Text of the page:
Sunday, November 15, 2009

Introducing "WSO2 ESB Tips and Tricks"

WSO2 ESB has kept me quite busy for the last couple of months. The ESB 2.1 release in July was soon followed by a 2.1.1 release and work is now underway for the 2.1.2 release. That’s way too much activity in such a short period, for an open source project. Anyway, since I’m spending a lot of time working on WSO2 ESB, I thought I might as well blog about my work in a regular basis. So in the next few months, I will be publishing a series of blog posts regarding WSO2 ESB and how to use it to implement real life integration scenarios. This series of blogs, which I have named “WSO2 ESB Tips and Tricks”, will surely benefit many folks who are either just learning SOA concepts or looking to integrate a bunch of apps using an ESB.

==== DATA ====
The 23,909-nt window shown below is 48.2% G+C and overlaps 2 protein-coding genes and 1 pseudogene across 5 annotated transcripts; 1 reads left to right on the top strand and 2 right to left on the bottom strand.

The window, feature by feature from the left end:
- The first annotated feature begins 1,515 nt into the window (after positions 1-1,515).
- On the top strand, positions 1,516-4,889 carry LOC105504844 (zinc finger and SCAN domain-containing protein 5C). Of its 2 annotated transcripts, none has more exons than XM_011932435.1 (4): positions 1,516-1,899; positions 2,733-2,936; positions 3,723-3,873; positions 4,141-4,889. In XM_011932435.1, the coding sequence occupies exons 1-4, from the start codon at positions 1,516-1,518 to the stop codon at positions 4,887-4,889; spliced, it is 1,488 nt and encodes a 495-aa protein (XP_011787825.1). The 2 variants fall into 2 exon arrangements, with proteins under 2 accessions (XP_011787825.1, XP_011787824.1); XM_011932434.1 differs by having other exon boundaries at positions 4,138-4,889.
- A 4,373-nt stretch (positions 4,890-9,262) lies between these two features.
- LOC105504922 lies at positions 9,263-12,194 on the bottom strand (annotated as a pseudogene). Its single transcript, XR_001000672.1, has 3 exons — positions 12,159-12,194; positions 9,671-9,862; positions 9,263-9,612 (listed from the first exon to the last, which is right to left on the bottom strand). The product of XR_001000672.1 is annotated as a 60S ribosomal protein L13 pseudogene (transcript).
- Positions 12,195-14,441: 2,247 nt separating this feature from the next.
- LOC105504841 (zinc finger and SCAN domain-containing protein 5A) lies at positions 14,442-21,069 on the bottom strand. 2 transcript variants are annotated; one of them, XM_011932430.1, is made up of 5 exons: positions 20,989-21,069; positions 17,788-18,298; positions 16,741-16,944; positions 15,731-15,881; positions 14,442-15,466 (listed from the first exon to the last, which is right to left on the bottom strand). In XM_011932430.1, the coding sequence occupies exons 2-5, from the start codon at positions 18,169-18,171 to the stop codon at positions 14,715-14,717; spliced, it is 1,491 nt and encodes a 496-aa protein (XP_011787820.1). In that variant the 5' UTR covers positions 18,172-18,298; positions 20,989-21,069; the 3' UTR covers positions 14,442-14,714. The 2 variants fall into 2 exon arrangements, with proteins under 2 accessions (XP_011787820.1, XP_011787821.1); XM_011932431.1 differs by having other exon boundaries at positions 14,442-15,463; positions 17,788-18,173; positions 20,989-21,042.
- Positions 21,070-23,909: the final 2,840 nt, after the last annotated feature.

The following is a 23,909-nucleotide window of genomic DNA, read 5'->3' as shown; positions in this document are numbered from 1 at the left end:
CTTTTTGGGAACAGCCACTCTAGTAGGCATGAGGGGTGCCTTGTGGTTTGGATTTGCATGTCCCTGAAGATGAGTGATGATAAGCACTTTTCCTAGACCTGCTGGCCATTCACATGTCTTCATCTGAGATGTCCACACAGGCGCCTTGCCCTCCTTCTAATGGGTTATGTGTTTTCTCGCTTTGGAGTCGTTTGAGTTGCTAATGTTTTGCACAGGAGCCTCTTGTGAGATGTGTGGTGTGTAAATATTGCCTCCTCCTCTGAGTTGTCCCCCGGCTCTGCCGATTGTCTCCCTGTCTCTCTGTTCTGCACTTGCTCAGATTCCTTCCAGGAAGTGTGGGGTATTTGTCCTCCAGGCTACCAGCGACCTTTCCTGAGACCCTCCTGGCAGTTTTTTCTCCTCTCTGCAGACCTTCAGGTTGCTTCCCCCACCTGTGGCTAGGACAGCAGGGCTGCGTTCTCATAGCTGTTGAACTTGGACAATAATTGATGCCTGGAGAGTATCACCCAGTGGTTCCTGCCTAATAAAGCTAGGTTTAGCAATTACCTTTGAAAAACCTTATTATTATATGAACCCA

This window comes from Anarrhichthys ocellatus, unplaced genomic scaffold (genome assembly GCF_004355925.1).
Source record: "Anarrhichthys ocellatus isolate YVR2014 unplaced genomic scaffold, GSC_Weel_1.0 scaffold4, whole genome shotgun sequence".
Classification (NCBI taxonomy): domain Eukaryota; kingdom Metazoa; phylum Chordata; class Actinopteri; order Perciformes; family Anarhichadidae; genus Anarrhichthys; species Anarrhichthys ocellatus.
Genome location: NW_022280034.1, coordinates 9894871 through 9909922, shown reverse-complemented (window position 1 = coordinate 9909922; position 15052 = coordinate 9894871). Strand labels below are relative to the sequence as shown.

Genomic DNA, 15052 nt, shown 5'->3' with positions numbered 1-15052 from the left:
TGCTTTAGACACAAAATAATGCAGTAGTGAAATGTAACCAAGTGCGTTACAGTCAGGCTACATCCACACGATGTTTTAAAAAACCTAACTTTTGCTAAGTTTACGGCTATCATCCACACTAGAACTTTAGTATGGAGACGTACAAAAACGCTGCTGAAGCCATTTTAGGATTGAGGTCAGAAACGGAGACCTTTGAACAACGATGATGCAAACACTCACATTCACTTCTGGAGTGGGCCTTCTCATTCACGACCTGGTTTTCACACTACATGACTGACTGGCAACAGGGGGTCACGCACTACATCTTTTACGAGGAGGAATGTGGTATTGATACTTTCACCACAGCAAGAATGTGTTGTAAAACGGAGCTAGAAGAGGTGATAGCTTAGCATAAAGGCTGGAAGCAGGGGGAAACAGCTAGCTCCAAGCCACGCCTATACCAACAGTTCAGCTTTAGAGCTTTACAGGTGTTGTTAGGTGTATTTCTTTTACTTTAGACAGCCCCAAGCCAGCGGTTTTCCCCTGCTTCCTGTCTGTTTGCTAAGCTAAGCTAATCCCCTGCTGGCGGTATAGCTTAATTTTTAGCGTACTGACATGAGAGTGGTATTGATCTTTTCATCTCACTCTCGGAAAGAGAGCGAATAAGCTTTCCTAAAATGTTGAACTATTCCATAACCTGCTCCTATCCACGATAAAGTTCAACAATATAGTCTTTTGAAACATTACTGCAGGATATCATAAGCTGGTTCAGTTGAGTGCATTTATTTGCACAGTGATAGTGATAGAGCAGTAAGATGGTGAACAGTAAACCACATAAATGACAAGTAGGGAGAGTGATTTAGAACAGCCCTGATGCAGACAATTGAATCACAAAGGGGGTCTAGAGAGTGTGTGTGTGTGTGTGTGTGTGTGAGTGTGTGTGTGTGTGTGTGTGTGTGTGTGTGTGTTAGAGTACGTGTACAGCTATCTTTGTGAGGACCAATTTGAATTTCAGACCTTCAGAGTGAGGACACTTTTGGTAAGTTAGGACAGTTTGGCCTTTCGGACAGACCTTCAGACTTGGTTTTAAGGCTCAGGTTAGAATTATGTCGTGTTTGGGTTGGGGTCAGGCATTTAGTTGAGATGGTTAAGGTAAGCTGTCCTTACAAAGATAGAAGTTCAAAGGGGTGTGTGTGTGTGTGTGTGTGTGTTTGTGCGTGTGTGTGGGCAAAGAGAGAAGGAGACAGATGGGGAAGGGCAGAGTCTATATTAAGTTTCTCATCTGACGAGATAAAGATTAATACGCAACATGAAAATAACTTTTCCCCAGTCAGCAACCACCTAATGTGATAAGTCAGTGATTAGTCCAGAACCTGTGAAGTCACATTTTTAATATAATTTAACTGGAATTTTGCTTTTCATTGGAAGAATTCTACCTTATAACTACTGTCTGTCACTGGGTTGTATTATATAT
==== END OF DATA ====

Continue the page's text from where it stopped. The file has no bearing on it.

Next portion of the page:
You can consider this post to be the 0th article of the “WSO2 ESB Tips and Tricks” series. So before I move on to the 1st post of the series I think I should briefly describe what WSO2 ESB is and why you should consider it as an option for enterprise integration. So here goes: